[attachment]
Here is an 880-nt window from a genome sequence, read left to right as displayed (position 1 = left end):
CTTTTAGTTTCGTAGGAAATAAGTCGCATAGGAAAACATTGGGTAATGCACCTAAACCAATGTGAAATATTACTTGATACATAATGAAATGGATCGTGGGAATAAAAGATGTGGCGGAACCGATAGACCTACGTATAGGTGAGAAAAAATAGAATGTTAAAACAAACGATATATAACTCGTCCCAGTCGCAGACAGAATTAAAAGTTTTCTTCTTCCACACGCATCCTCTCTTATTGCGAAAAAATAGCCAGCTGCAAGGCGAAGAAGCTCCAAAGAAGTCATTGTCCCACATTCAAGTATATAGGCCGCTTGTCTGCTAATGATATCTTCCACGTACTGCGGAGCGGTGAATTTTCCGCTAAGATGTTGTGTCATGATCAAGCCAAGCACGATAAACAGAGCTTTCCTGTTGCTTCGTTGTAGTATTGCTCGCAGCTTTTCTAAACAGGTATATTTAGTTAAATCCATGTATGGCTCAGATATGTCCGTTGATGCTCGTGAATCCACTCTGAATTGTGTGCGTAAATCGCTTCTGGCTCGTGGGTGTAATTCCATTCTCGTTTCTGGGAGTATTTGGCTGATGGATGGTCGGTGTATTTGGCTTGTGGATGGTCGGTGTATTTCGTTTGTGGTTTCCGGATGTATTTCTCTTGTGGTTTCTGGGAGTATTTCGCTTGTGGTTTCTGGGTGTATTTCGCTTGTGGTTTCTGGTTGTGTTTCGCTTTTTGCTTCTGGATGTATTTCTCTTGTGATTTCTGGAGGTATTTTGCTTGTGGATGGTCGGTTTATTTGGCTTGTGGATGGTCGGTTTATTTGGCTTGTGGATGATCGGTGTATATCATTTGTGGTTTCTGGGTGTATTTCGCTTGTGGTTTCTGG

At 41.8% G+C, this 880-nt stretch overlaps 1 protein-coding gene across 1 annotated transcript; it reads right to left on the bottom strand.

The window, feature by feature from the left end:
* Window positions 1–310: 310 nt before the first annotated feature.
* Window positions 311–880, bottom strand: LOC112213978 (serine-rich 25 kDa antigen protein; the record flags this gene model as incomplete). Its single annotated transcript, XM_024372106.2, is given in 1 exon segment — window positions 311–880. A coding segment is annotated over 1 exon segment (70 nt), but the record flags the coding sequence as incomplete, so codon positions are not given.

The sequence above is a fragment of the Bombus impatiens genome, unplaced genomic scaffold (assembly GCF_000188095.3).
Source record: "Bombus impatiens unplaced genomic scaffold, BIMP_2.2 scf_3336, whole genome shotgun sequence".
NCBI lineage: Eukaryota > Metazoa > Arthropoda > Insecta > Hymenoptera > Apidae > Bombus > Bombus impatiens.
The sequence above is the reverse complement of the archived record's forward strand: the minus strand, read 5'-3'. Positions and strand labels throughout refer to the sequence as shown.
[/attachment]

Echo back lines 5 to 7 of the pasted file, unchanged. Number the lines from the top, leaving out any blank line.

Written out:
* Window positions 1–310: 310 nt before the first annotated feature.
* Window positions 311–880, bottom strand: LOC112213978 (serine-rich 25 kDa antigen protein; the record flags this gene model as incomplete). Its single annotated transcript, XM_024372106.2, is given in 1 exon segment — window positions 311–880. A coding segment is annotated over 1 exon segment (70 nt), but the record flags the coding sequence as incomplete, so codon positions are not given.

The sequence above is a fragment of the Bombus impatiens genome, unplaced genomic scaffold (assembly GCF_000188095.3).